Allee Willis, a Detroit native and award-winning songwriter who had long traced her inspiration back to Motown, died Tuesday evening in Los Angeles at 72 from cardiac arrest, her publicist confirmed to USA TODAY.
Her partner, Prudence Fenton, shared a photo of Willis on Instagram, with the caption: “Rest In Boogie Wonderland Nov 10,1947-December 24, 2019,” referring to the Earth, Wind & Fire song Willis wrote, reports the Detroit Free Press, which is a part of the USA TODAY Network. An article on Willis’ death was posted to Willis’ Instagram page.
From May 2018: Allee Willis returns home for a Detroit honor
Willis was known for writing other Earth, Wind & Fire hits, including “September,” and later the “Friends” theme song, “I’ll Be There For You,” performed by The Rembrandts. She also co-wrote “Neutron Dance,” a song popularized by the Pointer Sistersand featured on the “Beverly Hills Cop” soundtrack. She also penned “You’re the Best,” a theme from the hit ’80s movie “The Karate Kid.”
“You will be missed my friend,” Philip Bailey of Earth, Wind & Fire, wrote on Twitter. “Until we meet again. Love And Light.”
In 1994, Willis was commissioned to co-write the “Friends” TV theme that wound up becoming one of that decade’s most ubiquitous songs. Released as a single in 1995, it topped Billboard’s radio-airplay chart for two months.
Willis won two Grammy awards, including one in 2016 as part of the team behind the Broadway revival for “The Color Purple.” She also won in 1986 for her work on the “Beverly Hills Cop” soundtrack. She was inducted into the Songwriters Hall of Fame in 2018, and also received a distinguished achievement award the same year from the Detroit Music Awards.
“We are devastated over the loss of Allee Willis,” said Robin Terry, CEO and chairwoman of the Motown Museum. “Allee was an exceptional songwriter and truly unique human being. She was kind, generous, and her humor was unmatched. We feel deeply honored to have worked with her on our recent exhibit and the Motown 60th celebration in Detroit. Her colorful energy will be missed in the world, but her spirit will live on in the iconic songs she created for all of us to enjoy.”
Willis was born in Detroit on Nov. 10, 1947, and grew up on the city’s west side.
In a 2018 interview with the Free Press, Willis said she traced her musical success to the education she got listening to Motown.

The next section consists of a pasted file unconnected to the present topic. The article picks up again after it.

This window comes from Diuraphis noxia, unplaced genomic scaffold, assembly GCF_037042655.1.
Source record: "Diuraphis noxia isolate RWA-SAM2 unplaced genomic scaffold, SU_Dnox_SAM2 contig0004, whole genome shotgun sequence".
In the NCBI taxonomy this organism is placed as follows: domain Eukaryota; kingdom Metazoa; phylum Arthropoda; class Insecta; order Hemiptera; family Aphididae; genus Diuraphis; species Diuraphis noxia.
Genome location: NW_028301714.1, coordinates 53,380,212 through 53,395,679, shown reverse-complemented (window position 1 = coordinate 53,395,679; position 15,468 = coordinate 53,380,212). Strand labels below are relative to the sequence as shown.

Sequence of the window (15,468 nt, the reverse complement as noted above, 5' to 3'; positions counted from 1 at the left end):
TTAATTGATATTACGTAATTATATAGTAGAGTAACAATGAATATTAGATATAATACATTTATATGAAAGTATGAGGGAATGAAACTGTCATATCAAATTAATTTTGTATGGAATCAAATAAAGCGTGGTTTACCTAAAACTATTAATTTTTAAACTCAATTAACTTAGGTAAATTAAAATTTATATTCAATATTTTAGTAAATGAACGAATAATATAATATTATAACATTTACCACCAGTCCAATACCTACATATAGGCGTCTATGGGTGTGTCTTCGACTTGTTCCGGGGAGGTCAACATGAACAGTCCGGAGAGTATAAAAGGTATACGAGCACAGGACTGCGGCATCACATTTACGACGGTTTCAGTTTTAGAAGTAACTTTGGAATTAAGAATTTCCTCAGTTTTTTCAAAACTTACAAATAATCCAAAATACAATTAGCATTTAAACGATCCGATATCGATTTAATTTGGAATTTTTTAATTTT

“I spent almost every Saturday of my youth either being dropped off at Motown or, once I had a license, driving down there. I literally would just sit out on that lawn for hours,” recounted Willis. “This was early ’60s, so it was (Motown’s) heyday. Every now and then, you could hear stuff leaking through the walls, so I’d hear bass lines and drum patterns and background vocals. Those are literally the only lessons I ever had.”
They proved to be key.
“I think that whole way of listening to stuff in parts is still very much the way I write,” Willis said in 2018. “It taught me to be an arranger as well as a songwriter. I’m so insanely attached to Motown and all the music that was coming out of Detroit, and it gave me a love for that kind of music. There’s no question: Had I grown up anywhere else, I would not ever have been a songwriter. Because I certainly don’t have the skills to be it.”
Perhaps the greatest manifestation of her love for Detroit was “The D,” a song and video project released in 2017 featuring the voices of thousands of everyday Detroiters, mixed with contributions from the likes of Mary Wilson of the Supremes and Ray Parker Jr. It was recorded during multiple visits over several years, and was conceived to capture the city’s longstanding soul in the context of the city’s rebound.
Willis was a larger-than-life personality, a magnetic figure who happily embraced the term “kooky” and was known for her bright, quirky outfits. In her 70s, she remained musically active, including recent work with Big Sean at her Los Angeles home, having met the Detroit rapper during Motown’s 60th anniversary concert at Orchestra Hall in September.
That event was Willis’ final public appearance in her hometown. Onstage before an audience that included Motown founder Berry Gordy Jr., she gave an emotional speech while introducing pioneering entertainment executive Suzanne de Passe, reflecting on her own career path and strides made by women in show business.
Willis is survived by her brother and sister-in-law Kent and Barbara Willis of Detroit; as well as her sister Marlen Frost of Omaha; and nieces, nephews, great nieces and great nephews.
Contributing: David Oliver, USA TODAY
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